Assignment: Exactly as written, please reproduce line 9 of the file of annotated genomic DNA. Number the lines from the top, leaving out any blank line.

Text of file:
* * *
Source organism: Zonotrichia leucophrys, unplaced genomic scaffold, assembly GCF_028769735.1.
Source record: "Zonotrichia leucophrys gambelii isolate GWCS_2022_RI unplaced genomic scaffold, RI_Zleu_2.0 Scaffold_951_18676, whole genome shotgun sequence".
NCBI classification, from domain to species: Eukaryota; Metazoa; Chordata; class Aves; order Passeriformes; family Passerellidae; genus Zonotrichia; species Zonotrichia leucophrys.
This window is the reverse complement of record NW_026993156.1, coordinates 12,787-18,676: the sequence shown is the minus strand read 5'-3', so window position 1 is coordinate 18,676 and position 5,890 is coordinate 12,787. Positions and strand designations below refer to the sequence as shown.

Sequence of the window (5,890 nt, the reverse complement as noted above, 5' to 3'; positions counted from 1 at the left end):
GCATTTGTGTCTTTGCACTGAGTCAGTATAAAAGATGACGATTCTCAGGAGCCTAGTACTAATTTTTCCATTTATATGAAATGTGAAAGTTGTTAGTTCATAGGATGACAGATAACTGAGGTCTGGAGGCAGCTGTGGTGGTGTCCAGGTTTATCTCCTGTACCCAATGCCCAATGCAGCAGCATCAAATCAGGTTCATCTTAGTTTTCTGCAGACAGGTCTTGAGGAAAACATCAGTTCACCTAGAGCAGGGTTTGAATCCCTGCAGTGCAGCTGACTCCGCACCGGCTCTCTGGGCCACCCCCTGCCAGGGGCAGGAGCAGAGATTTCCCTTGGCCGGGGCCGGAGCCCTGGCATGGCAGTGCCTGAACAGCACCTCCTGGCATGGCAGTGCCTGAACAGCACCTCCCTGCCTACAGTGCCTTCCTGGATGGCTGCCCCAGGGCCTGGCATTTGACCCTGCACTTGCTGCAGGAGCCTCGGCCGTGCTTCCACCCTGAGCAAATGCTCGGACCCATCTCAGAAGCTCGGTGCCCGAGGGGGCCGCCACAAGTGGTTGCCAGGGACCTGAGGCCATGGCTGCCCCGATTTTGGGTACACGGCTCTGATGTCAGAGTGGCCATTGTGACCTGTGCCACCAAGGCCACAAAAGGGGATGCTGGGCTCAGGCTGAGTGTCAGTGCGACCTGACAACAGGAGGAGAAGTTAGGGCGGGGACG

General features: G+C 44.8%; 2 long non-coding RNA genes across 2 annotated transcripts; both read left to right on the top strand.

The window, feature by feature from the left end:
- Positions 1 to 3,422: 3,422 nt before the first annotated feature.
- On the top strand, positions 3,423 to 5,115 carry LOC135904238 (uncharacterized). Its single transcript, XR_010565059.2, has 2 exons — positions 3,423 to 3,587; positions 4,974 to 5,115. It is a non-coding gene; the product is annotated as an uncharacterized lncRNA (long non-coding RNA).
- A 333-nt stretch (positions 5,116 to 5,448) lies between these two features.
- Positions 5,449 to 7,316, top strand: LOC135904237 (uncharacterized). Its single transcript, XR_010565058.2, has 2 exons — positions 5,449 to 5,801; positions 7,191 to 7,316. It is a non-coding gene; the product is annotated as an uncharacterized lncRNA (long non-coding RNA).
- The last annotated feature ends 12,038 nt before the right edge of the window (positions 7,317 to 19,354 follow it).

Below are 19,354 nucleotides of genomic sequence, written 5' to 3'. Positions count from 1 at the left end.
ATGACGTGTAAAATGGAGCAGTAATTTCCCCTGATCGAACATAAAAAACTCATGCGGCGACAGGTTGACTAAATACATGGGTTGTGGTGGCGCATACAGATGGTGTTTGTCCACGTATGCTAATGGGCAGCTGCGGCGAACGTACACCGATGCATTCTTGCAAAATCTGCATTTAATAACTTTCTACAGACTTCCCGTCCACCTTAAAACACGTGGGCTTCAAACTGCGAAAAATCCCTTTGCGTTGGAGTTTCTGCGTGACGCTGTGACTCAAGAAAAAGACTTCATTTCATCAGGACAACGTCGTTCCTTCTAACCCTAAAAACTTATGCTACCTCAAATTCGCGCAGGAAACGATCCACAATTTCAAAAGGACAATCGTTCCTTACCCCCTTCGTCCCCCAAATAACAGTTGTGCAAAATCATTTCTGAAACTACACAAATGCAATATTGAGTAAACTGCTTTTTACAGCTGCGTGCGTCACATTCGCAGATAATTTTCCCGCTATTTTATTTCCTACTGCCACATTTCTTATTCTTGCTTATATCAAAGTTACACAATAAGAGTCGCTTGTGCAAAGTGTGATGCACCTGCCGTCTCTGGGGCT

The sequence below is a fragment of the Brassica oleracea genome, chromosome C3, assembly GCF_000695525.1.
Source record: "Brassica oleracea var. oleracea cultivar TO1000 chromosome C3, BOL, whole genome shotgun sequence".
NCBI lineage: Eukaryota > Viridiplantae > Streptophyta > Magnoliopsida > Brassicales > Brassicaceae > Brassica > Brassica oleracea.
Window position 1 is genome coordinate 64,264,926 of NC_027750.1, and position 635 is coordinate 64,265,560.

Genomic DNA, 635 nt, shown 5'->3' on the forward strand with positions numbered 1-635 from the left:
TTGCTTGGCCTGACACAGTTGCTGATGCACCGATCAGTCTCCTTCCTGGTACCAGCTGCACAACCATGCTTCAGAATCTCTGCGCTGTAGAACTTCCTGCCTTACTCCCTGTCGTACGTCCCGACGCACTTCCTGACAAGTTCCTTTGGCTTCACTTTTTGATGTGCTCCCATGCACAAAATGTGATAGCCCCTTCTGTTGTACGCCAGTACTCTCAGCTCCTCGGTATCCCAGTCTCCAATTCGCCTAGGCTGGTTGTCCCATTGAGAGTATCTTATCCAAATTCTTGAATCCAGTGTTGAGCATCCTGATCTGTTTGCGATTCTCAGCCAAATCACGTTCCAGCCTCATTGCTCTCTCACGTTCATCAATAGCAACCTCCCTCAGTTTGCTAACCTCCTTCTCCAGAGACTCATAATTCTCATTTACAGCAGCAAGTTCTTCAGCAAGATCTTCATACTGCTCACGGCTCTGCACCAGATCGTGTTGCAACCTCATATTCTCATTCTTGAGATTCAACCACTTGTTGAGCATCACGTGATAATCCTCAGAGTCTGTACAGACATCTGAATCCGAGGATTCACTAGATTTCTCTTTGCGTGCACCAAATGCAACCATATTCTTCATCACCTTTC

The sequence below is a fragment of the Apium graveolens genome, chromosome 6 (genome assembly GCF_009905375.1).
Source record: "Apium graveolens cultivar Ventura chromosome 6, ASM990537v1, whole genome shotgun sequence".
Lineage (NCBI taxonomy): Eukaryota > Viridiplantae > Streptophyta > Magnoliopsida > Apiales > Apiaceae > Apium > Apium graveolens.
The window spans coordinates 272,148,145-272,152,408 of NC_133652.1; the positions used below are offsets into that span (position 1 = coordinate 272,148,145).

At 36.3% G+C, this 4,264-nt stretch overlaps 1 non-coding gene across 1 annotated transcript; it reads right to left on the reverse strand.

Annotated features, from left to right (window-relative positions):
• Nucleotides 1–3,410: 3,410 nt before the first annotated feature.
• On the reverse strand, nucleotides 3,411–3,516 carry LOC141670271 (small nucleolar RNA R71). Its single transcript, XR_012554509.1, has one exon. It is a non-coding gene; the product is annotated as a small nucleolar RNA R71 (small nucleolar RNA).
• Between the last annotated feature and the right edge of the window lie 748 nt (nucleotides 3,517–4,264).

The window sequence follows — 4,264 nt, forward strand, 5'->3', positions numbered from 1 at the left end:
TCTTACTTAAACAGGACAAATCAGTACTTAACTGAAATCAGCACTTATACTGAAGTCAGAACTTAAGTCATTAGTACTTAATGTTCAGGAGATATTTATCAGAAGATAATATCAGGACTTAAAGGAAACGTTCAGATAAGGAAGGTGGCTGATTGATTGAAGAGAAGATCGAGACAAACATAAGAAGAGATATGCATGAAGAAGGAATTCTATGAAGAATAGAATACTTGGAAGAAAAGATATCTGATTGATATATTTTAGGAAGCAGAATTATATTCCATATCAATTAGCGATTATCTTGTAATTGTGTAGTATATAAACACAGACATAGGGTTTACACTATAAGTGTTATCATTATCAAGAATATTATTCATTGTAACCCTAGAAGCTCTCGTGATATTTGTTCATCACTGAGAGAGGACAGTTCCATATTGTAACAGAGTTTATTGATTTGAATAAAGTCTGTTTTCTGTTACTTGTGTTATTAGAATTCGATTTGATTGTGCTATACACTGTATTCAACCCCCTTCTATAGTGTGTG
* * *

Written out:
- Positions 1 to 3,422: 3,422 nt before the first annotated feature.